Gunmen Kidnap 26 Workers From Baghdad Factory

Gunmen kidnapped 26 workers from a refrigerated food factory Sunday in western Baghdad in what appeared to be a new sectarian attack, a security official said. The kidnapped workers included Shiites and Sunnis, and they included three women, Col. Abdul-Karim Khalaf told The Associated Press.

Khalaf said the identity of the kidnappers or their sect was not known. Similar mass kidnappings in the past have been blamed on either Sunni extremists or Shiite death squads, who sort the captives by their sect and kill their targets.

Thousands have been killed in recent months in tit-for-tat sectarian attacks between Shiites and Sunnis. Earlier Sunday, the bodies of eight people apparently killed in such attacks were found in Baghdad or to the south — most of them bound and showing signs of torture.

The kidnappings came as security forces were closing in on the leader of Al Qaeda in Iraq, a senior Iraqi official said Sunday. Journalists were shown a captured video of the terror chief teaching followers how to build a car bomb.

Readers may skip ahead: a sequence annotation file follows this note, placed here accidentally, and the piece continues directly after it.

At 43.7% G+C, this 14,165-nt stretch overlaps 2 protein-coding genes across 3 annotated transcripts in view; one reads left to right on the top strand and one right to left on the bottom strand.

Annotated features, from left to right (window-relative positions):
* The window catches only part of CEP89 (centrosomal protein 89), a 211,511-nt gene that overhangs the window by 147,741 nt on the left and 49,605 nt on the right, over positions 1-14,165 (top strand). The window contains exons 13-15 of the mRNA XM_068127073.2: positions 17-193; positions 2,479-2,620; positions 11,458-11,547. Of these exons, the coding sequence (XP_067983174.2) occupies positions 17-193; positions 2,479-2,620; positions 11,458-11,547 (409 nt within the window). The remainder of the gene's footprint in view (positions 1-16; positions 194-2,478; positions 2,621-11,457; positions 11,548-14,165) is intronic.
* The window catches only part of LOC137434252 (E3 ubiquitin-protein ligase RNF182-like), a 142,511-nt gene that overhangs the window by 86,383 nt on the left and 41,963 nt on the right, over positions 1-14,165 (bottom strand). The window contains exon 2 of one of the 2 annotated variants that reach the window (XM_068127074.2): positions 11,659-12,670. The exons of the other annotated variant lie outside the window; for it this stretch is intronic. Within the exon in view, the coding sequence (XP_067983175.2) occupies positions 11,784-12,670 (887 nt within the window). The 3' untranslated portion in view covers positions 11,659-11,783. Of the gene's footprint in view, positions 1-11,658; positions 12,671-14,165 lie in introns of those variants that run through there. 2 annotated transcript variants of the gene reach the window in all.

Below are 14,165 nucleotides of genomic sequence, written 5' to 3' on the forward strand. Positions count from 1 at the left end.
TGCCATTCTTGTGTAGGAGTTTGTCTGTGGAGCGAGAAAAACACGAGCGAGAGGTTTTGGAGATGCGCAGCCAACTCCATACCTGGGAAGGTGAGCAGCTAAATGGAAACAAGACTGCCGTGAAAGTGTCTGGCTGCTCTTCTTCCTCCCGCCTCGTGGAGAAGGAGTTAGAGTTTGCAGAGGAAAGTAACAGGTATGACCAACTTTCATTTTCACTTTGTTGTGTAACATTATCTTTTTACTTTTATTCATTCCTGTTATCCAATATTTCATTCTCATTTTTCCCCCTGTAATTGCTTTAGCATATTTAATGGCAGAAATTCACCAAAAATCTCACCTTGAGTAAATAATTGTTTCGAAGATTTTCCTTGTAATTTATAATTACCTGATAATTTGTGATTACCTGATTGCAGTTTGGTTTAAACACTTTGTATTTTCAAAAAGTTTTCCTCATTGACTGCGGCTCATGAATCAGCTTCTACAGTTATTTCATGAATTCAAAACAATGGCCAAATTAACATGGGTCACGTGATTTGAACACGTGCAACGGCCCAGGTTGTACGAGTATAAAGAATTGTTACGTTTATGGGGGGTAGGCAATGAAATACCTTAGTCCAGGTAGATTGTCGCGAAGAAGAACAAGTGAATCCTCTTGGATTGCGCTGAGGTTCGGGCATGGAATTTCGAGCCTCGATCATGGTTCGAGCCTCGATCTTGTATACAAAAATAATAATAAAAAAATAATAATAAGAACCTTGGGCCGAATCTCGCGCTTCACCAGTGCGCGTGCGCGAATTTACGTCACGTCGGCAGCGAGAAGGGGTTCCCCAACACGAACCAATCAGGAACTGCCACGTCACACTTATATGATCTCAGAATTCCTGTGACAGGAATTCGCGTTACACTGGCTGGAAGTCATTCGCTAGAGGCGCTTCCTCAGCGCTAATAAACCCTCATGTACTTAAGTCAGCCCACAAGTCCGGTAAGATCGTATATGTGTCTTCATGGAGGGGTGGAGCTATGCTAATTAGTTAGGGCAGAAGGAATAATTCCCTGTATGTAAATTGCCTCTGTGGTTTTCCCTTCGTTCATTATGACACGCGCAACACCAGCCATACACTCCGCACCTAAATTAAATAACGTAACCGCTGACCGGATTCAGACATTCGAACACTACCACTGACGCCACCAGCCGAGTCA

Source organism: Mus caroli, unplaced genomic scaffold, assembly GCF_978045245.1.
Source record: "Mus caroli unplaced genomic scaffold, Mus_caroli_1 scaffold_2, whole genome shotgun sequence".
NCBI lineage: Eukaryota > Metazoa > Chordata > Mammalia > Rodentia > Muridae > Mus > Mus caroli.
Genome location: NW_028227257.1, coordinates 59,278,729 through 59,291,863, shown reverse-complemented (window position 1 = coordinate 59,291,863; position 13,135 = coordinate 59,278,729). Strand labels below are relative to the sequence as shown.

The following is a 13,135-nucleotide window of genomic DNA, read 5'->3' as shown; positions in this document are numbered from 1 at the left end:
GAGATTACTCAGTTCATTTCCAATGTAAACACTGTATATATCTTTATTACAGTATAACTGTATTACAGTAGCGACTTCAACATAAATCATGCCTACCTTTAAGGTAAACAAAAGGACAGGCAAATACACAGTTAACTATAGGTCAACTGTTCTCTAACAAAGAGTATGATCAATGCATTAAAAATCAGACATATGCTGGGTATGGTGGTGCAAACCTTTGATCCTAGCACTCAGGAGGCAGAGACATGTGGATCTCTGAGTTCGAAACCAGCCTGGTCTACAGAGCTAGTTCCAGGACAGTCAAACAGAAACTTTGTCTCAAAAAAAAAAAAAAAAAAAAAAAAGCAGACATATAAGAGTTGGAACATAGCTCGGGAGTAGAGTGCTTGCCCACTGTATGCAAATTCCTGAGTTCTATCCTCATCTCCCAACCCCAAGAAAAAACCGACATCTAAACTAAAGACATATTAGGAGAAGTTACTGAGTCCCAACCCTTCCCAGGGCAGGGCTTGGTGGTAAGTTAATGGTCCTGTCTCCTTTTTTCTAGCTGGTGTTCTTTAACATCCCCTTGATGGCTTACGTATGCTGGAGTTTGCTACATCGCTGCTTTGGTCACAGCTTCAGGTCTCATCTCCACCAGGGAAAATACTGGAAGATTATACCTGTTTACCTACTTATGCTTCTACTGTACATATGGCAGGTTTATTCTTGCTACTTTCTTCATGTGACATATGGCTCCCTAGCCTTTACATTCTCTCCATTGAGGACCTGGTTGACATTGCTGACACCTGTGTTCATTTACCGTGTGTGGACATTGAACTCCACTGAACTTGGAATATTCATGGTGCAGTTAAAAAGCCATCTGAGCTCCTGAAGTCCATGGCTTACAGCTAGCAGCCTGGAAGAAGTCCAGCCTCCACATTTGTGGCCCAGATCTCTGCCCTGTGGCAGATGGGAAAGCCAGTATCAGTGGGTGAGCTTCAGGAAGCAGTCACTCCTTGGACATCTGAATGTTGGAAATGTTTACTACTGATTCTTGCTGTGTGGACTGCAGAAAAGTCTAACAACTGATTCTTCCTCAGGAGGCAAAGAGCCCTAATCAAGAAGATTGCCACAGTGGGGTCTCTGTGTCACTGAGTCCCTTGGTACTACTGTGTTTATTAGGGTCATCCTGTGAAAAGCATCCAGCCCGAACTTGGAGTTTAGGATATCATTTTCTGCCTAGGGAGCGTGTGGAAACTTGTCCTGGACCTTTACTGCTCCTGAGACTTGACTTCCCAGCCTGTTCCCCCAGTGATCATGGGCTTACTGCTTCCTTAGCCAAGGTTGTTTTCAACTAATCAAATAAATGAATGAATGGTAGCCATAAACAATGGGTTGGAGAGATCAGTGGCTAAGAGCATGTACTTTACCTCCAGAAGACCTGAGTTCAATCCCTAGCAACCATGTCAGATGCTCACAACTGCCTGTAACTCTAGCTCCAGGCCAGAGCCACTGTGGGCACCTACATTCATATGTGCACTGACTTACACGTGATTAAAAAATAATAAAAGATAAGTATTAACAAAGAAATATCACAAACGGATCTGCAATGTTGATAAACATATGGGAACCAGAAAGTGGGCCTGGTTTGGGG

The video showed Abu Ayyub al-Masri — his face exposed — going through what appeared to be a storage bunker, pointing out different elements of a car bomb in what National Security Adviser Mouwafak al-Rubaie called an instructional CD.

"In a very short time, we will bring you the good news of Abu Ayyub al-Masri either killed or handcuffed to be brought before the Iraqi justice system," al-Rubaie said, then added, addressing al-Masri, "Your days are numbered and you will face your fate very soon."

The U.S. military said Sunday that more than 20 terror suspects believed linked to Al Qaeda in Iraq had been killed or captured in raids in the past week in Baghdad and the nearby cities of Baqouba, Ramadi and Samarra.

A woman and a girl died in a crossfire during a raid by Iraqi troops, backed by American advisers, early Sunday on a suspected militia member's home in the Shiite neighborhood of Sadr City, a stronghold of the Mahdi Army militia, Iraqi security officials said. The militiaman, suspected of involvement in kidnap-slayings, was captured.